• A conference on Modeling the Spread of Bioterrorism Agents under the auspices of the Science and Technology Expert Partnership (STEP) inspired additional conferences and stimulated efforts to create a National Infectious Disease Outbreak Detection System.
  • The NIC's Foreign Denial and Deception Committee published a study on Terrorist Use of Denial and Deception
  • The Community Intelligence Technology Innovation Center's Knowledge, Discovery and Dissemination program, the Department of Homeland Security, and the national labs partnered to create a test bed and prototype system for terrorist threat information.  The effort will merge technology being developed by these organizations in the areas of data processing analysis tools and biometrics.


CIA implemented expanded CI collection and analysis capabilities and instituted new applicant and contractor vetting procedures to assess potential terrorist threats posed by applicants and new contractors.  CIA is sharing potential threat information resulting from this process with other Intelligence Community members.

  • CIA and the Community Intelligence Technology Innovation Center collaborated with the Center for Disease Control to produce the first complete characterization of more than 40 smallpox strains and identified unique diagnostics and genetic forensic signatures.  This characterization capability and process was used to analyze the Severe Acute Respiratory Syndrome (SARS) genome during the 2003 outbreak and has become the standard for characterizing such pathogens as the West Nile virus, monkey pox, and vaccinia.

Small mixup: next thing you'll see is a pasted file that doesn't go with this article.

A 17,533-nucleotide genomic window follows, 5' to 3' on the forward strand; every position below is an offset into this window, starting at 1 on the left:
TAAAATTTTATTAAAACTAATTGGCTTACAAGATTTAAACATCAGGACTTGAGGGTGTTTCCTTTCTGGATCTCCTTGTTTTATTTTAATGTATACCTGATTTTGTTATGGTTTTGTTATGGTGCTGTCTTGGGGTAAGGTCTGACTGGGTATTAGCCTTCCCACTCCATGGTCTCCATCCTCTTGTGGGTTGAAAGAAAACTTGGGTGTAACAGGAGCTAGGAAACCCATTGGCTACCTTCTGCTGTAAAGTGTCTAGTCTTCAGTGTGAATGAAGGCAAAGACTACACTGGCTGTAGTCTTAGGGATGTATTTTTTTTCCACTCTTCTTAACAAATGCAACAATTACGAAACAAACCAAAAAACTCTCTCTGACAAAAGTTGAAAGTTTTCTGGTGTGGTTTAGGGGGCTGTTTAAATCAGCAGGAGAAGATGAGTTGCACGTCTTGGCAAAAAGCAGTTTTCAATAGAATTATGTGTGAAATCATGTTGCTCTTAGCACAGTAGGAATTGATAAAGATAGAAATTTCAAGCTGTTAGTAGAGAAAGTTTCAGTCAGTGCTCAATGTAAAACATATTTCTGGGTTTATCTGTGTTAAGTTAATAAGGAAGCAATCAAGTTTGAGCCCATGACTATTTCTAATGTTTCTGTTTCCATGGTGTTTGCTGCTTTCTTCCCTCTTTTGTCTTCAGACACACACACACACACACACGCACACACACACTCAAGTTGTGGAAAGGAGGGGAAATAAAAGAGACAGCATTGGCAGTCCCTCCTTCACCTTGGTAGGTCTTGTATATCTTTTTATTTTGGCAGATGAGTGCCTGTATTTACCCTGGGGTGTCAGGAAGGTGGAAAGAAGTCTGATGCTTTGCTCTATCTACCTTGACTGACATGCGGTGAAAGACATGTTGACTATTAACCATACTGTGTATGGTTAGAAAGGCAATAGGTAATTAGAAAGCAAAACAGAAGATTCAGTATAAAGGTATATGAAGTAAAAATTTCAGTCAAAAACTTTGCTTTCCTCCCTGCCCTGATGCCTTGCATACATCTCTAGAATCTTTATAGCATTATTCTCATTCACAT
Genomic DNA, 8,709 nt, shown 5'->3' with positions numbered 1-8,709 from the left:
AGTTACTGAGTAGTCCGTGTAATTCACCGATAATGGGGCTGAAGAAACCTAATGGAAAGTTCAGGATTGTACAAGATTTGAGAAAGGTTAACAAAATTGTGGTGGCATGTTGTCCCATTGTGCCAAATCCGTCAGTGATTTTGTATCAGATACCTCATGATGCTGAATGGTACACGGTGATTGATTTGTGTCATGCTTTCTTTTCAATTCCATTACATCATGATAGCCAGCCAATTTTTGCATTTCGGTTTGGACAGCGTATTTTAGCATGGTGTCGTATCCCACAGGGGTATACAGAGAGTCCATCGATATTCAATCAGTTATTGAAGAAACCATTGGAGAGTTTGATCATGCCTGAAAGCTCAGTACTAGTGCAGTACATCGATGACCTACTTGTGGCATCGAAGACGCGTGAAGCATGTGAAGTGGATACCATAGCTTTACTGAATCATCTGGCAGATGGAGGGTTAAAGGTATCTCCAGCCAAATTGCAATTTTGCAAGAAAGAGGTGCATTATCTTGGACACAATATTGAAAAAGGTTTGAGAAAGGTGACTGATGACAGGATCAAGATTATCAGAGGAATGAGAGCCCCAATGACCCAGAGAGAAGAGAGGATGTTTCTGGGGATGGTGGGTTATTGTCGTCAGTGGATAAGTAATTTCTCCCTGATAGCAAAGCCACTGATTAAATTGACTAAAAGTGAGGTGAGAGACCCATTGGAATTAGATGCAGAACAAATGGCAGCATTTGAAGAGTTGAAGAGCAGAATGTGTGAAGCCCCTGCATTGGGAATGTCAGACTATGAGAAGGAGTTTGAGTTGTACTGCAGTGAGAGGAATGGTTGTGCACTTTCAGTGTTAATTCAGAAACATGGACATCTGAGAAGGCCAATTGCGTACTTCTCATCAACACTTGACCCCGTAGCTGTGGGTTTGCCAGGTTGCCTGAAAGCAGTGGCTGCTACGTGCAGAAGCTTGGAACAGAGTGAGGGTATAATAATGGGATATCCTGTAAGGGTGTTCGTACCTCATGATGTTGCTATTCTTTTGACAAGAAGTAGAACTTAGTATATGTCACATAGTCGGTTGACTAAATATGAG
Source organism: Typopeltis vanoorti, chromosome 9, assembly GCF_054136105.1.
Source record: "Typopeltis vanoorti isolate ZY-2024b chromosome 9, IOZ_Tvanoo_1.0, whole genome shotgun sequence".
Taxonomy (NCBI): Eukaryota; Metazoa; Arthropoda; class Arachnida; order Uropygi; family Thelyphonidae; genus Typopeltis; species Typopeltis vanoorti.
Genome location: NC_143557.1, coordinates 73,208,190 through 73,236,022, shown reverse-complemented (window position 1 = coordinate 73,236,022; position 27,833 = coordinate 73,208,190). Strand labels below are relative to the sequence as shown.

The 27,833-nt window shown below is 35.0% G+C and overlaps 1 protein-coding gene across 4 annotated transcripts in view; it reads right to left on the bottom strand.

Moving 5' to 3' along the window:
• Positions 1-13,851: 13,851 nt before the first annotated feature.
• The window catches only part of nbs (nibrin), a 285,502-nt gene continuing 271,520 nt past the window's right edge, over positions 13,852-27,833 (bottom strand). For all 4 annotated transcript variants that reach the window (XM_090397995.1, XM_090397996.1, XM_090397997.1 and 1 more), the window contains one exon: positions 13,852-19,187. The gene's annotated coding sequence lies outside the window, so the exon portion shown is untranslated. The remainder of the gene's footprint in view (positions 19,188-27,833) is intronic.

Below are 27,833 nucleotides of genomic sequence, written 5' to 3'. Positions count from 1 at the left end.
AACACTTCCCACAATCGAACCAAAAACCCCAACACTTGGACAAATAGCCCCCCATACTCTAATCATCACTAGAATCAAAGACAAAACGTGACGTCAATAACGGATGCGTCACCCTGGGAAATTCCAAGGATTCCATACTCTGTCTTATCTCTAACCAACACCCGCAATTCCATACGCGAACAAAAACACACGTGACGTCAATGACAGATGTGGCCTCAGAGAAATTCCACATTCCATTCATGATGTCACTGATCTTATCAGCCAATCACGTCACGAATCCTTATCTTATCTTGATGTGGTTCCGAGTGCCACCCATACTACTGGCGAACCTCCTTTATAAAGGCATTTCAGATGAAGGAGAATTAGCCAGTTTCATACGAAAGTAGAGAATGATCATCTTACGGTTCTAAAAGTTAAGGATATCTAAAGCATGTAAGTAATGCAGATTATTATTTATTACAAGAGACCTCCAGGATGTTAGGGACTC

• CIA supported state and local governments by delivering the "Small-Scale Production of Chemical and Biological Agents" course to 17 National Guard Civil Support Teams at various locations around the country.


ONI managed a program to identify and stop illicit activities in foreign waters long before such activities reach the US coast.  ONI invested in state-of-the-art equipment allowing operators to spot, identify, and track vessels attempting to elude surveillance.  Over the past year, ONI established numerous, highly beneficial relationships with foreign nations to exchange information on maritime terrorism tactics, suspect maritime activity, and knowledge of maritime activity important to US homeland defense.

  • The USCG implemented a unique geospatial-intelligence production workflow to satisfy a dramatic increase in requests for information on domestic port infrastructure.  USCG produced over 200 unclassified products used by the Captains of the Port for situation awareness, consequence management planning, and port security protection.

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Posted: May 01, 2007 08:51 AM
Last Updated: Jan 03, 2012 12:56 PM